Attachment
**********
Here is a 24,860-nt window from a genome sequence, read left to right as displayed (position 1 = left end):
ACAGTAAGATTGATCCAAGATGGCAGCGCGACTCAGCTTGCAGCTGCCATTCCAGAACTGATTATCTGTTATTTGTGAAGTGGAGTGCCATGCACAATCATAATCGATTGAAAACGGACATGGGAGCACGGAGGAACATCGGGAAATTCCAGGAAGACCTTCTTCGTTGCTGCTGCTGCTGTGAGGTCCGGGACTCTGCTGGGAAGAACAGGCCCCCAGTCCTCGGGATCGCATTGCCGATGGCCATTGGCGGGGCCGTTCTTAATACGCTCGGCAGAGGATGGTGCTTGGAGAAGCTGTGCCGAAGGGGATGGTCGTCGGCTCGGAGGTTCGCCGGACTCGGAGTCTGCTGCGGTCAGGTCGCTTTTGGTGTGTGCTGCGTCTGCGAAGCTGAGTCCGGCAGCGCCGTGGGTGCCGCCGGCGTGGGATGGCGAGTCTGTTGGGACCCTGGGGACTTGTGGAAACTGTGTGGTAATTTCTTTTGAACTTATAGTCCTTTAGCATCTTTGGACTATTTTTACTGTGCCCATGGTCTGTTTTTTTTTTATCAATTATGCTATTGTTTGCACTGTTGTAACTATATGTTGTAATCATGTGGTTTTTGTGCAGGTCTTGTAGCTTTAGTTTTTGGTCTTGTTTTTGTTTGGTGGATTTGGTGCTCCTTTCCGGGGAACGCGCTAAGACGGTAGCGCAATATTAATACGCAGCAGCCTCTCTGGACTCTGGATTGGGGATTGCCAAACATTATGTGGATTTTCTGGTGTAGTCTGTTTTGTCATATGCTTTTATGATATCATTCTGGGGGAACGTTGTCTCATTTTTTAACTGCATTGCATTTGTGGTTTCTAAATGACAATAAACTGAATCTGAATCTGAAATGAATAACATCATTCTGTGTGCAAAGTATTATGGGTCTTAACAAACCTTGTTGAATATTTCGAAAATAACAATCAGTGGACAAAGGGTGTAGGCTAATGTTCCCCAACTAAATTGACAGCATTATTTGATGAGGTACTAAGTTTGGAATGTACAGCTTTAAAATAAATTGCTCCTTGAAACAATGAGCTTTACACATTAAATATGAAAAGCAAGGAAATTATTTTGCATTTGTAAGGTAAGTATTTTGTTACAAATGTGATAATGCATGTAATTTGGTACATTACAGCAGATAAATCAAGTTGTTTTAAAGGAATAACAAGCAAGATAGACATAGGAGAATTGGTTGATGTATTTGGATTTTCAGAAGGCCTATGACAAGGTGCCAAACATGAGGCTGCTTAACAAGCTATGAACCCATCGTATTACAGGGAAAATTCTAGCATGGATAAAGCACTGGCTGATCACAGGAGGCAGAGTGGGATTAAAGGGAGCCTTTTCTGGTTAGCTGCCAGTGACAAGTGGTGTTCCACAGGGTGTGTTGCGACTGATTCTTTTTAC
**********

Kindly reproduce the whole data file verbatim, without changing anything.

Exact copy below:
Here is a 24,860-nt window from a genome sequence, read left to right as displayed (position 1 = left end):
ACAGTAAGATTGATCCAAGATGGCAGCGCGACTCAGCTTGCAGCTGCCATTCCAGAACTGATTATCTGTTATTTGTGAAGTGGAGTGCCATGCACAATCATAATCGATTGAAAACGGACATGGGAGCACGGAGGAACATCGGGAAATTCCAGGAAGACCTTCTTCGTTGCTGCTGCTGCTGTGAGGTCCGGGACTCTGCTGGGAAGAACAGGCCCCCAGTCCTCGGGATCGCATTGCCGATGGCCATTGGCGGGGCCGTTCTTAATACGCTCGGCAGAGGATGGTGCTTGGAGAAGCTGTGCCGAAGGGGATGGTCGTCGGCTCGGAGGTTCGCCGGACTCGGAGTCTGCTGCGGTCAGGTCGCTTTTGGTGTGTGCTGCGTCTGCGAAGCTGAGTCCGGCAGCGCCGTGGGTGCCGCCGGCGTGGGATGGCGAGTCTGTTGGGACCCTGGGGACTTGTGGAAACTGTGTGGTAATTTCTTTTGAACTTATAGTCCTTTAGCATCTTTGGACTATTTTTACTGTGCCCATGGTCTGTTTTTTTTTTATCAATTATGCTATTGTTTGCACTGTTGTAACTATATGTTGTAATCATGTGGTTTTTGTGCAGGTCTTGTAGCTTTAGTTTTTGGTCTTGTTTTTGTTTGGTGGATTTGGTGCTCCTTTCCGGGGAACGCGCTAAGACGGTAGCGCAATATTAATACGCAGCAGCCTCTCTGGACTCTGGATTGGGGATTGCCAAACATTATGTGGATTTTCTGGTGTAGTCTGTTTTGTCATATGCTTTTATGATATCATTCTGGGGGAACGTTGTCTCATTTTTTAACTGCATTGCATTTGTGGTTTCTAAATGACAATAAACTGAATCTGAATCTGAAATGAATAACATCATTCTGTGTGCAAAGTATTATGGGTCTTAACAAACCTTGTTGAATATTTCGAAAATAACAATCAGTGGACAAAGGGTGTAGGCTAATGTTCCCCAACTAAATTGACAGCATTATTTGATGAGGTACTAAGTTTGGAATGTACAGCTTTAAAATAAATTGCTCCTTGAAACAATGAGCTTTACACATTAAATATGAAAAGCAAGGAAATTATTTTGCATTTGTAAGGTAAGTATTTTGTTACAAATGTGATAATGCATGTAATTTGGTACATTACAGCAGATAAATCAAGTTGTTTTAAAGGAATAACAAGCAAGATAGACATAGGAGAATTGGTTGATGTATTTGGATTTTCAGAAGGCCTATGACAAGGTGCCAAACATGAGGCTGCTTAACAAGCTATGAACCCATCGTATTACAGGGAAAATTCTAGCATGGATAAAGCACTGGCTGATCACAGGAGGCAGAGTGGGATTAAAGGGAGCCTTTTCTGGTTAGCTGCCAGTGACAAGTGGTGTTCCACAGGGTGTGTTGCGACTGATTCTTTTTAC